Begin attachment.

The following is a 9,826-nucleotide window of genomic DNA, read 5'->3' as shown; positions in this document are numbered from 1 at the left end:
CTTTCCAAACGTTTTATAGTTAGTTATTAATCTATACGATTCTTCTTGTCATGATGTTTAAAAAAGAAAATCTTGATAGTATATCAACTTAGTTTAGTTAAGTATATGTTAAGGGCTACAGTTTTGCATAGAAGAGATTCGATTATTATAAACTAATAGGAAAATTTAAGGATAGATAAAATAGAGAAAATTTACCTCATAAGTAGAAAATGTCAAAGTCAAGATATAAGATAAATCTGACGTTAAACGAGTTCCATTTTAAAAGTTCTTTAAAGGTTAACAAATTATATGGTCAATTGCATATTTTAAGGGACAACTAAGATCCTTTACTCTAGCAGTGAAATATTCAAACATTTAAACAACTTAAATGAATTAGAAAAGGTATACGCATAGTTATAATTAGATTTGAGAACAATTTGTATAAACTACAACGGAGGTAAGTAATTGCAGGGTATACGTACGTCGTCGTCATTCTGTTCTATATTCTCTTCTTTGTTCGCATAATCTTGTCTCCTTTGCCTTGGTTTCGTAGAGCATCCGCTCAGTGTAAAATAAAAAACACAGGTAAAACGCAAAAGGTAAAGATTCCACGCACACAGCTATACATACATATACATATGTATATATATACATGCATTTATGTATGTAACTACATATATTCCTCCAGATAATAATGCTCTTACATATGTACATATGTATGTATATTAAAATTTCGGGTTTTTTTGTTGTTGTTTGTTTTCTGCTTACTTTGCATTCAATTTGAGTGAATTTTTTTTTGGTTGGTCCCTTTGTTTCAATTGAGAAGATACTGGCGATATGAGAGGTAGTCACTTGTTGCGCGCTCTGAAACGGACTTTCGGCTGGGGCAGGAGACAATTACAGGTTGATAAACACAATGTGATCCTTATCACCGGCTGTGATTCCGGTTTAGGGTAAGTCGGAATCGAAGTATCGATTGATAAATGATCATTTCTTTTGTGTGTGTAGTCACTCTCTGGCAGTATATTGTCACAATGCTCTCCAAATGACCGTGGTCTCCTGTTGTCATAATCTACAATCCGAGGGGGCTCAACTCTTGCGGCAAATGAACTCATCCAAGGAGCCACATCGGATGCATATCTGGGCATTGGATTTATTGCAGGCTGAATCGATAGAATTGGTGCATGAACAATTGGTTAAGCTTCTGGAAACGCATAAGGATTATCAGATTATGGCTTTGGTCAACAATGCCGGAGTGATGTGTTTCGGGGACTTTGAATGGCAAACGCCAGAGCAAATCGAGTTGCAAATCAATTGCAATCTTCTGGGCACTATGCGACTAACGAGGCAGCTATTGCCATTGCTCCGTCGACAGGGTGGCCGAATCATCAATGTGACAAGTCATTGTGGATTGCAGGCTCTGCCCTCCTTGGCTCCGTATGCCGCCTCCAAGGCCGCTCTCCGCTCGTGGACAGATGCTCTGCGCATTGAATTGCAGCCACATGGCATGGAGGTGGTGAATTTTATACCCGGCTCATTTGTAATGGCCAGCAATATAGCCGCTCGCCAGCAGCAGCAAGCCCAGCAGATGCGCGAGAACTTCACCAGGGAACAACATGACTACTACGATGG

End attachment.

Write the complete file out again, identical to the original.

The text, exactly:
The following is a 9,826-nucleotide window of genomic DNA, read 5'->3' as shown; positions in this document are numbered from 1 at the left end:
CTTTCCAAACGTTTTATAGTTAGTTATTAATCTATACGATTCTTCTTGTCATGATGTTTAAAAAAGAAAATCTTGATAGTATATCAACTTAGTTTAGTTAAGTATATGTTAAGGGCTACAGTTTTGCATAGAAGAGATTCGATTATTATAAACTAATAGGAAAATTTAAGGATAGATAAAATAGAGAAAATTTACCTCATAAGTAGAAAATGTCAAAGTCAAGATATAAGATAAATCTGACGTTAAACGAGTTCCATTTTAAAAGTTCTTTAAAGGTTAACAAATTATATGGTCAATTGCATATTTTAAGGGACAACTAAGATCCTTTACTCTAGCAGTGAAATATTCAAACATTTAAACAACTTAAATGAATTAGAAAAGGTATACGCATAGTTATAATTAGATTTGAGAACAATTTGTATAAACTACAACGGAGGTAAGTAATTGCAGGGTATACGTACGTCGTCGTCATTCTGTTCTATATTCTCTTCTTTGTTCGCATAATCTTGTCTCCTTTGCCTTGGTTTCGTAGAGCATCCGCTCAGTGTAAAATAAAAAACACAGGTAAAACGCAAAAGGTAAAGATTCCACGCACACAGCTATACATACATATACATATGTATATATATACATGCATTTATGTATGTAACTACATATATTCCTCCAGATAATAATGCTCTTACATATGTACATATGTATGTATATTAAAATTTCGGGTTTTTTTGTTGTTGTTTGTTTTCTGCTTACTTTGCATTCAATTTGAGTGAATTTTTTTTTGGTTGGTCCCTTTGTTTCAATTGAGAAGATACTGGCGATATGAGAGGTAGTCACTTGTTGCGCGCTCTGAAACGGACTTTCGGCTGGGGCAGGAGACAATTACAGGTTGATAAACACAATGTGATCCTTATCACCGGCTGTGATTCCGGTTTAGGGTAAGTCGGAATCGAAGTATCGATTGATAAATGATCATTTCTTTTGTGTGTGTAGTCACTCTCTGGCAGTATATTGTCACAATGCTCTCCAAATGACCGTGGTCTCCTGTTGTCATAATCTACAATCCGAGGGGGCTCAACTCTTGCGGCAAATGAACTCATCCAAGGAGCCACATCGGATGCATATCTGGGCATTGGATTTATTGCAGGCTGAATCGATAGAATTGGTGCATGAACAATTGGTTAAGCTTCTGGAAACGCATAAGGATTATCAGATTATGGCTTTGGTCAACAATGCCGGAGTGATGTGTTTCGGGGACTTTGAATGGCAAACGCCAGAGCAAATCGAGTTGCAAATCAATTGCAATCTTCTGGGCACTATGCGACTAACGAGGCAGCTATTGCCATTGCTCCGTCGACAGGGTGGCCGAATCATCAATGTGACAAGTCATTGTGGATTGCAGGCTCTGCCCTCCTTGGCTCCGTATGCCGCCTCCAAGGCCGCTCTCCGCTCGTGGACAGATGCTCTGCGCATTGAATTGCAGCCACATGGCATGGAGGTGGTGAATTTTATACCCGGCTCATTTGTAATGGCCAGCAATATAGCCGCTCGCCAGCAGCAGCAAGCCCAGCAGATGCGCGAGAACTTCACCAGGGAACAACATGACTACTACGATGG